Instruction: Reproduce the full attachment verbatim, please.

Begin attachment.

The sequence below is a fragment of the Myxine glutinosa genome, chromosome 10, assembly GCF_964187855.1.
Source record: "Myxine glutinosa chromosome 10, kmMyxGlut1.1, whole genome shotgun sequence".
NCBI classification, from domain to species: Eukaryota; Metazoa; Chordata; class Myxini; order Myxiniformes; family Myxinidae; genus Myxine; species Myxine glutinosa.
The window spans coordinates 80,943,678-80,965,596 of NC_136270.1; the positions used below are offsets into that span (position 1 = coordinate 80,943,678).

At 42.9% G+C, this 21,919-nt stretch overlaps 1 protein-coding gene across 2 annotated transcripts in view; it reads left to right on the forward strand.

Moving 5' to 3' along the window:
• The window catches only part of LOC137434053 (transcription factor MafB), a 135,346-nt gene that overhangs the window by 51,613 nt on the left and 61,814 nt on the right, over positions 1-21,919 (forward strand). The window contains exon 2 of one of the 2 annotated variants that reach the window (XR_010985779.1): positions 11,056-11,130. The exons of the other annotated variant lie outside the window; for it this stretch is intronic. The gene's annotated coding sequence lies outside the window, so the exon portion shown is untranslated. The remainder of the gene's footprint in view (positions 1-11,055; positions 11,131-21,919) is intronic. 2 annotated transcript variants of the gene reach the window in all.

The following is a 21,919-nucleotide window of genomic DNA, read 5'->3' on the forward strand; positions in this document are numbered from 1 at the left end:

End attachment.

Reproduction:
The sequence below is a fragment of the Myxine glutinosa genome, chromosome 10, assembly GCF_964187855.1.
Source record: "Myxine glutinosa chromosome 10, kmMyxGlut1.1, whole genome shotgun sequence".
NCBI classification, from domain to species: Eukaryota; Metazoa; Chordata; class Myxini; order Myxiniformes; family Myxinidae; genus Myxine; species Myxine glutinosa.
The window spans coordinates 80,943,678-80,965,596 of NC_136270.1; the positions used below are offsets into that span (position 1 = coordinate 80,943,678).

At 42.9% G+C, this 21,919-nt stretch overlaps 1 protein-coding gene across 2 annotated transcripts in view; it reads left to right on the forward strand.

Moving 5' to 3' along the window:
• The window catches only part of LOC137434053 (transcription factor MafB), a 135,346-nt gene that overhangs the window by 51,613 nt on the left and 61,814 nt on the right, over positions 1-21,919 (forward strand). The window contains exon 2 of one of the 2 annotated variants that reach the window (XR_010985779.1): positions 11,056-11,130. The exons of the other annotated variant lie outside the window; for it this stretch is intronic. The gene's annotated coding sequence lies outside the window, so the exon portion shown is untranslated. The remainder of the gene's footprint in view (positions 1-11,055; positions 11,131-21,919) is intronic. 2 annotated transcript variants of the gene reach the window in all.

The following is a 21,919-nucleotide window of genomic DNA, read 5'->3' on the forward strand; positions in this document are numbered from 1 at the left end: